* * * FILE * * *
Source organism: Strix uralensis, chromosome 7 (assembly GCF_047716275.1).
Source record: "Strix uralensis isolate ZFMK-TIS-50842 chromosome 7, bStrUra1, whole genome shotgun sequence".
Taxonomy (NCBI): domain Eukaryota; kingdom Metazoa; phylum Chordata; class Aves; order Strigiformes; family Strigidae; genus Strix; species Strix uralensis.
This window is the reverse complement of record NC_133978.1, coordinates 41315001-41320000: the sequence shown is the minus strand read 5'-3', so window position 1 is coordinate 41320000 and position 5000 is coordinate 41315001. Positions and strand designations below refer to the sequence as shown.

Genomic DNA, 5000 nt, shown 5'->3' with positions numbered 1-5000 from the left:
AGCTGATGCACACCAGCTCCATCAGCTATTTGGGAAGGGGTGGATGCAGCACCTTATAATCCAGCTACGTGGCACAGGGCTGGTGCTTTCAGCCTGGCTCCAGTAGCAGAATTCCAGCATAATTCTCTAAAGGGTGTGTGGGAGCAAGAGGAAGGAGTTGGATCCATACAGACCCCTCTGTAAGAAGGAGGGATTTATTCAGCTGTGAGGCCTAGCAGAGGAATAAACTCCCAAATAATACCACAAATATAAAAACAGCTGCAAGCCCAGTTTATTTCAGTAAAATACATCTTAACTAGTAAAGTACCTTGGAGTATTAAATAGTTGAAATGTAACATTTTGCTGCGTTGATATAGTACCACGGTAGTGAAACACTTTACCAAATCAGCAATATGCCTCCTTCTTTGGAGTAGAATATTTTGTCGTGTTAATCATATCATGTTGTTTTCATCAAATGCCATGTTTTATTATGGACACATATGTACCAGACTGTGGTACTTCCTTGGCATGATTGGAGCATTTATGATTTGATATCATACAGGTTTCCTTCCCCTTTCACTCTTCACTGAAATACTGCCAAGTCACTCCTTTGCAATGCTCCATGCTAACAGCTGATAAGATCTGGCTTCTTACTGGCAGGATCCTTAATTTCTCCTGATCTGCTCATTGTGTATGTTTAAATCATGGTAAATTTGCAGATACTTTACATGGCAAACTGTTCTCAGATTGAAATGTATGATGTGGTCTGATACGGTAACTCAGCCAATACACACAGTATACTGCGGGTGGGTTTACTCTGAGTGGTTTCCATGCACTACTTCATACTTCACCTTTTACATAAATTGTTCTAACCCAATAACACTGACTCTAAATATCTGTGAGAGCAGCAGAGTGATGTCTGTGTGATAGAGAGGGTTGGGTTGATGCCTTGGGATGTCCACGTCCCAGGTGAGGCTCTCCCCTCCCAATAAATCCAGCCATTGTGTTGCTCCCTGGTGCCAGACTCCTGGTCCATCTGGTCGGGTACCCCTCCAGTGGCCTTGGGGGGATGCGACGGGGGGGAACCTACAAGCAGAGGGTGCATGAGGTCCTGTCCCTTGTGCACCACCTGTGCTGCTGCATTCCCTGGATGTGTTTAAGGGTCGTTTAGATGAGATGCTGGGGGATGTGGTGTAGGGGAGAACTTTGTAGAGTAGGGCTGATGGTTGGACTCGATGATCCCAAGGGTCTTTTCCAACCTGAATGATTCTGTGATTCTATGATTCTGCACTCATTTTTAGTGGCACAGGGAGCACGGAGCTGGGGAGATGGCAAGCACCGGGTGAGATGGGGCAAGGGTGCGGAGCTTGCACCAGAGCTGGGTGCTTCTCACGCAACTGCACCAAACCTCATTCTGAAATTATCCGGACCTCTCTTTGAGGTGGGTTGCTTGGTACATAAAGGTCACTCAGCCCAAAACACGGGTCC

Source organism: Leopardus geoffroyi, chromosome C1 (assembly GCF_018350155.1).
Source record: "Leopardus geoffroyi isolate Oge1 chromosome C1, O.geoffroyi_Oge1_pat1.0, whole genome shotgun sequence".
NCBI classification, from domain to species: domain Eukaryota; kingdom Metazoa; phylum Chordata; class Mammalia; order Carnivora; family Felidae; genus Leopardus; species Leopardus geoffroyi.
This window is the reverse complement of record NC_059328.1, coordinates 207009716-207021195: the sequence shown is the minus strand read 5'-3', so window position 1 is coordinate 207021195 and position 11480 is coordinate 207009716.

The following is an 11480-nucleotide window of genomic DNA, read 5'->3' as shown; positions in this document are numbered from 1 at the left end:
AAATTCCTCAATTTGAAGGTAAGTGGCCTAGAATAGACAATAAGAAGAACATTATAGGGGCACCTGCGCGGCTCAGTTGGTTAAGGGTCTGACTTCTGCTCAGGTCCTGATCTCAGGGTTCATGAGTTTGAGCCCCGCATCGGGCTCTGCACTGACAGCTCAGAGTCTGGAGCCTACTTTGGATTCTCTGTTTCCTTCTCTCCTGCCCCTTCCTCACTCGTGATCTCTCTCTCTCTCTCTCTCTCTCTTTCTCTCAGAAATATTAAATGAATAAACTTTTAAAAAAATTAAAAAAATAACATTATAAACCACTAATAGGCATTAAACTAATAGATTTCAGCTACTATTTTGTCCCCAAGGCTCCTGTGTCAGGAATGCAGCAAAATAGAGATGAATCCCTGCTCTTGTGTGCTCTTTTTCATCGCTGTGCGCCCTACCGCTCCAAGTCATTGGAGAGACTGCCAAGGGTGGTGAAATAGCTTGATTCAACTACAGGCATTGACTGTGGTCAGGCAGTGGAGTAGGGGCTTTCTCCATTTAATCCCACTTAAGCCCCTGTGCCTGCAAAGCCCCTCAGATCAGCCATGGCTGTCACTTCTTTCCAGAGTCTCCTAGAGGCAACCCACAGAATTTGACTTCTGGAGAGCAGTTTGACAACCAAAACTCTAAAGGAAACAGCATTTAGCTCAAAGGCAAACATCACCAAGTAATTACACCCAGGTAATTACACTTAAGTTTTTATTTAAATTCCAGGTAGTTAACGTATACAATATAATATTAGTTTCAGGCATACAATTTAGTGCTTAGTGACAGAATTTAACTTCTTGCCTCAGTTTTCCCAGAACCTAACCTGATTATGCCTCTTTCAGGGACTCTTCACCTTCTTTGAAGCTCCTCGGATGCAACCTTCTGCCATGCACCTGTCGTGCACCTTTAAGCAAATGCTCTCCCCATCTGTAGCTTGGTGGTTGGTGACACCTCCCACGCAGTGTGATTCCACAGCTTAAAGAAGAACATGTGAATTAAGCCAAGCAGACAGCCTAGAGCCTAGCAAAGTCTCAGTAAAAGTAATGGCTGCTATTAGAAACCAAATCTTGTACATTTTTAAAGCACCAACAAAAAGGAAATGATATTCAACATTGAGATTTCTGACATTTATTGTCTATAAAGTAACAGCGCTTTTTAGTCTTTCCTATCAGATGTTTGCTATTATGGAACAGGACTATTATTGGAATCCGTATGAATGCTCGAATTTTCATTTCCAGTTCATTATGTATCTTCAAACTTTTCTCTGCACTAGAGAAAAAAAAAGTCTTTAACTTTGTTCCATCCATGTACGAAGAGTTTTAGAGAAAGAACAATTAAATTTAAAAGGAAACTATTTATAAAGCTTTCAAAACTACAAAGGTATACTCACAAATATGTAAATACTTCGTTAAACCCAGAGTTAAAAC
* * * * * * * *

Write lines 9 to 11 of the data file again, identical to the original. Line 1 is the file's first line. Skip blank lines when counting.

NCBI classification, from domain to species: domain Eukaryota; kingdom Metazoa; phylum Chordata; class Mammalia; order Carnivora; family Felidae; genus Leopardus; species Leopardus geoffroyi.
This window is the reverse complement of record NC_059328.1, coordinates 207009716-207021195: the sequence shown is the minus strand read 5'-3', so window position 1 is coordinate 207021195 and position 11480 is coordinate 207009716.

The following is an 11480-nucleotide window of genomic DNA, read 5'->3' as shown; positions in this document are numbered from 1 at the left end: